The inmates of my cottage, all at rest, Have left me to that solitude, which suits Abstruser musings: save that at my side My cradled infant slumbers peacefully. (4-7)
Being alone is an important part of Coleridge's poem. If the other people in the cottage were up and about, his train of thought would probably be totally different. But since he's meditating on the extreme quietness of the natural world (and the town), this helps determine where the poem goes.
'Tis calm indeed! so calm, that it disturbs And vexes meditation with its strange And extreme silentness. (8-10)
You'd think it would help meditation—but, like people say in horror movies, it's too quiet. Coleridge doesn't have trouble coming up with some deep thoughts, but they do emerge in a way that seems a little disquieted and disjointed. The poem is an inspired ramble.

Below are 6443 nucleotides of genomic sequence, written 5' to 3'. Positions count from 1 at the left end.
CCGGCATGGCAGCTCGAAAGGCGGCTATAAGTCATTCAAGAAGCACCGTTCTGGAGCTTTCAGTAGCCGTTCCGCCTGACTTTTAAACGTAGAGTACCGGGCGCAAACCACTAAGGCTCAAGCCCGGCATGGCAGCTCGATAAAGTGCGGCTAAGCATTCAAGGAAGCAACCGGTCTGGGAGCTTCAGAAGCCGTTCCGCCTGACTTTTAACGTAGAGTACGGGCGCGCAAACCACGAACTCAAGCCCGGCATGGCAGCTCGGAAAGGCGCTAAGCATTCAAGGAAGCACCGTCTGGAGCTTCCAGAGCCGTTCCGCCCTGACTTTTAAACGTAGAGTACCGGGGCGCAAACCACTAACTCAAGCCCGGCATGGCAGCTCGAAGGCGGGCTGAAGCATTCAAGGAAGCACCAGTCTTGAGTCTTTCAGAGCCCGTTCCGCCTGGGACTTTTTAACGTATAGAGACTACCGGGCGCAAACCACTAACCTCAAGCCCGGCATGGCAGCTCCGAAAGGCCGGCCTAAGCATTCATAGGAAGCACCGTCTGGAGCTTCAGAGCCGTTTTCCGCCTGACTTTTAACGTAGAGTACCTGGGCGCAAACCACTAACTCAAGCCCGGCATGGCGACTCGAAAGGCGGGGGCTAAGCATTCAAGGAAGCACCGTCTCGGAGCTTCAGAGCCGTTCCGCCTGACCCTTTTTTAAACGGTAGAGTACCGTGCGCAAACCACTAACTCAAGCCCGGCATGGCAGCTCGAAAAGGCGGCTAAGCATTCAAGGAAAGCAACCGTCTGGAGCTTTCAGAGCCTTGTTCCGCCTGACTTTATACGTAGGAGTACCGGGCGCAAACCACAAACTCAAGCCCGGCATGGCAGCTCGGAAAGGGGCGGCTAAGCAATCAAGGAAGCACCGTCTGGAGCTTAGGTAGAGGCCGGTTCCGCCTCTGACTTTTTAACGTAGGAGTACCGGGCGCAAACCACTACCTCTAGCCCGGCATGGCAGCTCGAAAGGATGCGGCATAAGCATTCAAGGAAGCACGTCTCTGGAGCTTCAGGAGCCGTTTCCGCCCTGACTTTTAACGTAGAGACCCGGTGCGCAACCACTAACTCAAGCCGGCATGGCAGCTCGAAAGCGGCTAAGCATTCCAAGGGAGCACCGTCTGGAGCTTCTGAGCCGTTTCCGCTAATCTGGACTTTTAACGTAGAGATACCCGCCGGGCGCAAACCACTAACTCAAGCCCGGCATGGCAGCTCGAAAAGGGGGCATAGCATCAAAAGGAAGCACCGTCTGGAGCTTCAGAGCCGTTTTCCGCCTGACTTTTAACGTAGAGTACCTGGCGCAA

[…] the thin blue flame Lies on my low-burnt fire, and quivers not; Only that film, which fluttered on the grate,
Still flutters there, the sole unquiet thing. Methinks, its motion in this hush of nature Gives it dim sympathies with me who live, (13-18)
Since Coleridge is the only person in the house who is awake and meditating on his life, he's like the film of soot—since its fluttering mimics the movement of thoughts in the mind. There's a kind of isolated feeling to the image.